We are reporting the optical study of two types of poly (3-thienylene vinylene) (PTV) derivatives with linear and bulk side chain configurations. The first one, poly(3-dodecylthienylenevinylene) with controlled regioregularity (PTV-CR) with an alkyl side group, showed a high degree of crystallinity, whereas the second one, imide-PTV with an electron deficient imide side group, is amorphous. Continuous wave-photoinduced absorption revealed different features of the long-lived triplet absorptions, with the geminately generated triplet–triplet pair in imide-PTV bearing more intrachain characteristics with fast recombination kinetics (<10 μs). On the other hand, the isolated triplet in PTV-CR generated by intersystem crossing had more interchain characteristics with slow recombination kinetics (ms). The decay of the triplet–triplet pair in imide-PTV is monomolecular even at a high pump intensity of 240 mW/cm2, whereas the isolated triplets in PTV-CR recombine bimolecularly at a very low pump intensity of 10 mW/cm2. Grazing incidence X-ray diffraction, doping induced absorption, and various dependences of the photoinduced absorption spectrum have corroborated the finding that reduced interchain interaction favors the formation of a correlated triplet–triplet pair, a precursor to two independent triplets formed via fission.
Recently, excellent solar cell device performances have been achieved with solution-processed small-molecule donor materials. Small molecules have well defined structures and thus allow better control of self-assembly in the solid state. However, the easy formation of H-type aggregates and lack of strong interactions between nanodomains could limit charge transport, device performance, and long-term stability. We have recently explored the synthesis of ring-protected small molecules (with rings surrounding the center of the molecules), studied the intermolecular interactions in solution and solid state, and conducted preliminary solar cell device fabrications. It has been found that the molecules behave very differently from conventional flat small molecules in both solution and solid states. Proton NMR study of solutions of different concentrations revealed the presence of strong intermolecular interactions as a result of absence or shortage of open-ended alkyl side chains; however, such strong interactions do not lead to precipitation of the molecules even at high concentrations. Excellent films are routinely obtained from the neat small molecules despite the much reduced number of solubilizing groups. The New findings strongly suggest that ring protection is an effective strategy to avoid Haggregation and maintain strong pi-pi interactions simultaneously. Such materials are expected to form head-tail selfassemblies that will open new possibilities for small molecule organic materials. Conceptually, thin films of such materials are potentially more isotropic in charge transport than conventional small molecule and polymer films, a property desirable for photovoltaics and some other optoelectronic applications.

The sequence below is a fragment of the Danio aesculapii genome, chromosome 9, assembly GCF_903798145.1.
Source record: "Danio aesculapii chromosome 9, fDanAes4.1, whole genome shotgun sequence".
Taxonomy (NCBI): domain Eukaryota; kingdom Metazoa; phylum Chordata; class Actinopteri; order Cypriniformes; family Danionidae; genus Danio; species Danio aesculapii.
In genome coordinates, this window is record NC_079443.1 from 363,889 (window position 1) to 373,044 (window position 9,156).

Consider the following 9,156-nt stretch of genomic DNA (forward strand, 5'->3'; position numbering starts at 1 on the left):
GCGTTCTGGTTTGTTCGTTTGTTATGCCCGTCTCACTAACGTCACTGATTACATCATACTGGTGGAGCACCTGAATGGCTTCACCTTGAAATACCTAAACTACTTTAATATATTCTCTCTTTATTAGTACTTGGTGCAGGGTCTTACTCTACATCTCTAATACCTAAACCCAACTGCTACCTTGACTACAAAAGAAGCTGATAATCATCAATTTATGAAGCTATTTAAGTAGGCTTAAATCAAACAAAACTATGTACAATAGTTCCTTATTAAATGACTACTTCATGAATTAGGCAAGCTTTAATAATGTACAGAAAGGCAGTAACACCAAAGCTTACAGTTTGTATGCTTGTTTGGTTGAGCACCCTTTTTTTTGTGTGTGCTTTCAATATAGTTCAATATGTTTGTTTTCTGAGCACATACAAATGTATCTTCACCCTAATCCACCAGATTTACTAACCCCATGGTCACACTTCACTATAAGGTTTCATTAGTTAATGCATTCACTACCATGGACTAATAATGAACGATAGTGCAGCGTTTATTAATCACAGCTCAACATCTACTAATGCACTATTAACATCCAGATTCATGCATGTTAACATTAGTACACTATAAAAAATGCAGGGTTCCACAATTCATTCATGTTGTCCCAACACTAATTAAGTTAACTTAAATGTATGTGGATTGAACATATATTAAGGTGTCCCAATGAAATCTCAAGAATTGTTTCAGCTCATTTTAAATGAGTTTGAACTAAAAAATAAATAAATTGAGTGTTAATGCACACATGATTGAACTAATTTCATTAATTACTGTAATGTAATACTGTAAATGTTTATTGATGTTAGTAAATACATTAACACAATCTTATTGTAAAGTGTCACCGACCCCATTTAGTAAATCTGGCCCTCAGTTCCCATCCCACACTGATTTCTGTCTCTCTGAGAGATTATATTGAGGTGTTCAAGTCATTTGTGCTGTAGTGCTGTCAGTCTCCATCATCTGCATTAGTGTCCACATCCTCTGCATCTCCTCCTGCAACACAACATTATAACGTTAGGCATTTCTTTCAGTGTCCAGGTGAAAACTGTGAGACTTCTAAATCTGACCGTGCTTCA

Antiparallel interaction among dipolar chromophores is the dominant force in the solid state of conventional EO chromophores (long and flat). This interaction is responsible for the formation of acentric aggregates and prevents electro-optic coefficient from scaling with chromophore concentration. Antiparallel interaction can be selectively attenuated by attaching bulky groups to the middle part of chromophore. However, it is synthetically challenging to provide sufficient steric protection without causing severe reduction of chromophore concentration. In this paper, we will present the synthesis and characterization of atom-economic ring protection of chromophores against H-aggregation and show the effect of ring protection on optical properties of the chromophores in solution and film.